One of the classic cliches about Tokyo is that it’s a city where the past and the future intermingle, one where ancient shrines sit steps away from neon-soaked shopping districts. Long-running musician Yoshimi Hishida explores this very idea on “Tokyo Restricted Area,” but in a way far more abrasive manner than your typical “Lonely Planet” foreword.

Released via England-based label Dream Catalogue, “Area” mixes the pummeling sounds of today with elements of classical Japanese music, creating a constricting album that comes off haunted by times long gone.

Hishida, who records as Yoshimi, has called his style “Japanese Hell Trap,” an apt descriptor for the music found on “Area.” Almost every song here features tightly compressed hi-hat beats, used not as a party starter but as pounding percussion mimicking the crushing feeling of living in Tokyo (song titles such as “Hidden in Concrete” and “Trapped” add to that mood, too). Mixed with that are traditional Japanese touches, from shamisen to enka-style vocals, that add further tension to Hishida’s songs. Slow-burning numbers such as “I Had So Many Names” get further intensified by samples of throaty, distorted singing, which play out like ghosts trying to communicate with the modern day.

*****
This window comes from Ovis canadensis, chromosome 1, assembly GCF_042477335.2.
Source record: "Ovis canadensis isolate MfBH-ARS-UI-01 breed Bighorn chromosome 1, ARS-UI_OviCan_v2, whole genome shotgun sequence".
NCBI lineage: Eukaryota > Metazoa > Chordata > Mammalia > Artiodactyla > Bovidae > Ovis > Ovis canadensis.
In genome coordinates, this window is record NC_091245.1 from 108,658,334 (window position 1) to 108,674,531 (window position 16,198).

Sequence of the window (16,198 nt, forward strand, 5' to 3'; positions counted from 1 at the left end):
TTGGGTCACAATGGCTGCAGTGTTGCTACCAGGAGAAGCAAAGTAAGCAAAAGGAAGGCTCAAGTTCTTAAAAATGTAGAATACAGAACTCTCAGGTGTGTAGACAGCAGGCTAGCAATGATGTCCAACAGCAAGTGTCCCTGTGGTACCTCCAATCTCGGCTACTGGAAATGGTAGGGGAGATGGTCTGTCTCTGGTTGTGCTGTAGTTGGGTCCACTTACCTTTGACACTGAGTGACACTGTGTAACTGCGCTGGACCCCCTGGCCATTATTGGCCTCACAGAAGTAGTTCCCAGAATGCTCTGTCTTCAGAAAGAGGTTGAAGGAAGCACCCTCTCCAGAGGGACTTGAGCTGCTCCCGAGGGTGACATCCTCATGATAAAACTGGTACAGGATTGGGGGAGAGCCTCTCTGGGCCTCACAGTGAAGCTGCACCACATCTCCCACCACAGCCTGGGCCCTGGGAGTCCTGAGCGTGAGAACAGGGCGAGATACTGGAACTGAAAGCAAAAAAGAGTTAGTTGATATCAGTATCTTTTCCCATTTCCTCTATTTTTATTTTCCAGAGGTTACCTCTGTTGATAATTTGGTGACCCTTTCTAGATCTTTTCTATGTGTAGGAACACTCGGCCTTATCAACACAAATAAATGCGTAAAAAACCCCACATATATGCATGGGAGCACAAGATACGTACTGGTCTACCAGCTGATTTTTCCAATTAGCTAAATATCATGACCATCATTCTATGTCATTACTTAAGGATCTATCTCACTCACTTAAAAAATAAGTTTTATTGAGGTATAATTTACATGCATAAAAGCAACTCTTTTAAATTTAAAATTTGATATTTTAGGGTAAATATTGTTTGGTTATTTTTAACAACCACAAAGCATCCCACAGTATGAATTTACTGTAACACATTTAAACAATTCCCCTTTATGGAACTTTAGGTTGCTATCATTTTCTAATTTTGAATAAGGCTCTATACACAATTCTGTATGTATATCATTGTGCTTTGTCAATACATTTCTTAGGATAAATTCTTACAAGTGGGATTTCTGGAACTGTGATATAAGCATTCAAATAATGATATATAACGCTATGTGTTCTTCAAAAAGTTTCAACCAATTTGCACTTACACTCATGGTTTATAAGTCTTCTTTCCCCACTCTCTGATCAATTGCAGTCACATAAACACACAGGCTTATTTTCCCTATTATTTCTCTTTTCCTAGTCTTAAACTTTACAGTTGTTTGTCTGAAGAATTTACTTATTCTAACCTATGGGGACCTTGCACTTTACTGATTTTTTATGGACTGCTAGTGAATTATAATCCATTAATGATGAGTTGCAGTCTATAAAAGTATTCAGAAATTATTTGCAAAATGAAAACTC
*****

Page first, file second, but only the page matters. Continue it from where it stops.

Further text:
The bulk of “Area” suffocates, but this makes the few instances of reflection all the more sweeter. Despite the name, “Ominous Memories” is just over three minutes of wispy electronics, a welcome bit of space to breathe, while album closer “Disintegration” ends the collection with its most minimalist moment. Although rare, these songs help the album pace out, and makes all of the pounding moments hit harder. Whether using the sounds of the past or present, Hishida creates a soundscape of Tokyo that anyone who sometimes feel trapped in the metropolis can appreciate.

Yoshimi’s “Tokyo Restricted Area” is available via dreamcatalogue.bandcamp.com/album/tokyo-restricted-area.

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